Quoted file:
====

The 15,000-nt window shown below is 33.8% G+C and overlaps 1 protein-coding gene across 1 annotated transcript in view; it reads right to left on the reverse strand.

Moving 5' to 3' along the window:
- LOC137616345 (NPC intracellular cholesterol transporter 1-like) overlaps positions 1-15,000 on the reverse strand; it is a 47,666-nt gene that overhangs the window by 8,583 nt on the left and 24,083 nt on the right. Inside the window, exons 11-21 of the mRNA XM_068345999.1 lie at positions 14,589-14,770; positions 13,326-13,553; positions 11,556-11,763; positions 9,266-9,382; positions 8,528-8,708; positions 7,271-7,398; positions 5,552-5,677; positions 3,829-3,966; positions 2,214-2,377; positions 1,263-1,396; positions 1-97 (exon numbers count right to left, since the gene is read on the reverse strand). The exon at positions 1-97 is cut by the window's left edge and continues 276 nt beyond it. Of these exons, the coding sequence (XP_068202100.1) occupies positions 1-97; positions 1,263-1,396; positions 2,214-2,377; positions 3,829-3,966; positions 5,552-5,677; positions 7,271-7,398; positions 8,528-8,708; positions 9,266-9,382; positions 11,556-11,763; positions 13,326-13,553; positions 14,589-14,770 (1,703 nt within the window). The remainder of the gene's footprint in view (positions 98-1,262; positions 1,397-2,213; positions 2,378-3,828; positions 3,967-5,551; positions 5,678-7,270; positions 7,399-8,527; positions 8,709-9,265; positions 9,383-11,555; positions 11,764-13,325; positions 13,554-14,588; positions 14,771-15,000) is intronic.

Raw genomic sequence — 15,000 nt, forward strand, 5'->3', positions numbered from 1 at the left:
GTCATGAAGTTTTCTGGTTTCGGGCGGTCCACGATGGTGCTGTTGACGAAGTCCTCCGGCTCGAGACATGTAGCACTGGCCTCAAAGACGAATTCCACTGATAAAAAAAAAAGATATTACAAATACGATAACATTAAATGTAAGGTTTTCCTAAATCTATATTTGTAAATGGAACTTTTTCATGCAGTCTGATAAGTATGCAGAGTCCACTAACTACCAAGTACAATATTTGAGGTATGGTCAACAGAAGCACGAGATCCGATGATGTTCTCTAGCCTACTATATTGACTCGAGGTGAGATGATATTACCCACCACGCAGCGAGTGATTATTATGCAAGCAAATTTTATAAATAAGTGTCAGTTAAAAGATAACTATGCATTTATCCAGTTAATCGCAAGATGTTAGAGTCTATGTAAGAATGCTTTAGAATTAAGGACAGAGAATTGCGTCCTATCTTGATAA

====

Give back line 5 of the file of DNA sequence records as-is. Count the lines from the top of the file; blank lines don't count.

GTCATGAAGTTTTCTGGTTTCGGGCGGTCCACGATGGTGCTGTTGACGAAGTCCTCCGGCTCGAGACATGTAGCACTGGCCTCAAAGACGAATTCCACTGATAAAAAAAAAAGATATTACAAATACGATAACATTAAATGTAAGGTTTTCCTAAATCTATATTTGTAAATGGAACTTTTTCATGCAGTCTGATAAGTATGCAGAGTCCACTAACTACCAAGTACAATATTTGAGGTATGGTCAACAGAAGCACGAGATCCGATGATGTTCTCTAGCCTACTATATTGACTCGAGGTGAGATGATATTACCCACCACGCAGCGAGTGATTATTATGCAAGCAAATTTTATAAATAAGTGTCAGTTAAAAGATAACTATGCATTTATCCAGTTAATCGCAAGATGTTAGAGTCTATGTAAGAATGCTTTAGAATTAAGGACAGAGAATTGCGTCCTATCTTGATAA